Thousands of Orangemen take to the streets of Edinburgh to denounce independence
Senior figures in the Orange Order have described Scottish nationalism as "a divisive and evil enemy".
Thousands of Orangemen held a "Proud to be British" rally in Edinburgh in support of the Union.
They gathered in the Meadows to hear speeches by grand masters and senior figures from around the UK, before setting off past some of Edinburgh's most famous landmarks including the former house of their inspiration John Knox and the General Assembly Hall where his statue stands.
They also passed the Scottish Parliament and the Palace of Holyroodhouse, as supporters lined the streets to cheer them on and cry "No" to Scottish independence.
In a speech ahead of the march, Grand Chaplain Henry Williamson said: "Brothers and sisters, in a world of instability, a world of insecurity, a world of nuclear proliferation, of radical Islam, people look to the UK as a land of hope, a land of peace, of success and unity and an example if what they so desperately long for - unity not stupidity, unity not division, unity not separation, unity not them and us.
He added: "Let me remind you that when an enemy came against the city of Londonderry, God's people famously said there will be no surrender to this evil enemy.
"It was a cry we made in 1914, it was a cry we made in 1939, it is a cry British people make every time we face an enemy who seek to destroy who and what we are, and a cry that we make on behalf of the underdog.
"Well, a divisive and evil enemy has arisen against Scotland in the guise of false patriotism and the nationalist referendum, against our beloved United Kingdom, and our reply as God's people this time is 'no separation'."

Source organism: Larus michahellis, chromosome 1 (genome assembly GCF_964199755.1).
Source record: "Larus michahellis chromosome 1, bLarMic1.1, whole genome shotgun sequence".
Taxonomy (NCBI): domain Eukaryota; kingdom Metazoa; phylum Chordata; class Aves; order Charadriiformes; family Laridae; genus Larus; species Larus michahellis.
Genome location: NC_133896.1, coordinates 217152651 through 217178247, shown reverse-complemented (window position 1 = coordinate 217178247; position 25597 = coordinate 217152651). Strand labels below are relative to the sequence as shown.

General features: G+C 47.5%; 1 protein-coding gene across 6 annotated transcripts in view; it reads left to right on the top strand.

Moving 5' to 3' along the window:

Ron Bather, grand master of the Grand Orange Lodge of England and imperial grand Master of the Imperial World Council, said: "As individual nations, could we have succeeded in defeating Nazism in 1939? I don't think so.
"It was the resolve and the endeavour of the individuals that make up this country that stood up against a mightier foe, and how many times in the past has this country been left to stand alone and yet has never been defeated.
"To you Scottish sisters and brethren, this coming week is you chance to defeat once and for all the separatists, the people that want to change your way of life."
He added: "Over that last few days, certain people in the No camp have been questioning the validity of taking to the streets of Edinburgh today.
"Let me say to them people, as members of the Orange Institution we don't sit behind closed doors and plan things, we don't walk the streets with balaclavas on, we walk the streets openly to profess our religion and our heritage."
Edward Stevenson, grand master of the Grand Orange Lodge of Ireland, said: "Next year, as is a long held tradition, many of us will come over to Scotland for the annual Battle of the Boyne commemorations, and we very much hope that we will not require our passports."
Police Scotland later said the march passed peacefully with no arrests.
Around 15,000 participants and 110 Orange Lodge bands took part and several thousand spectators turned out to watch the event, police said.
Superintendent Phil O'Kane said: "We would like to express our sincere thanks to the public for their co-operation during what was a peaceful march."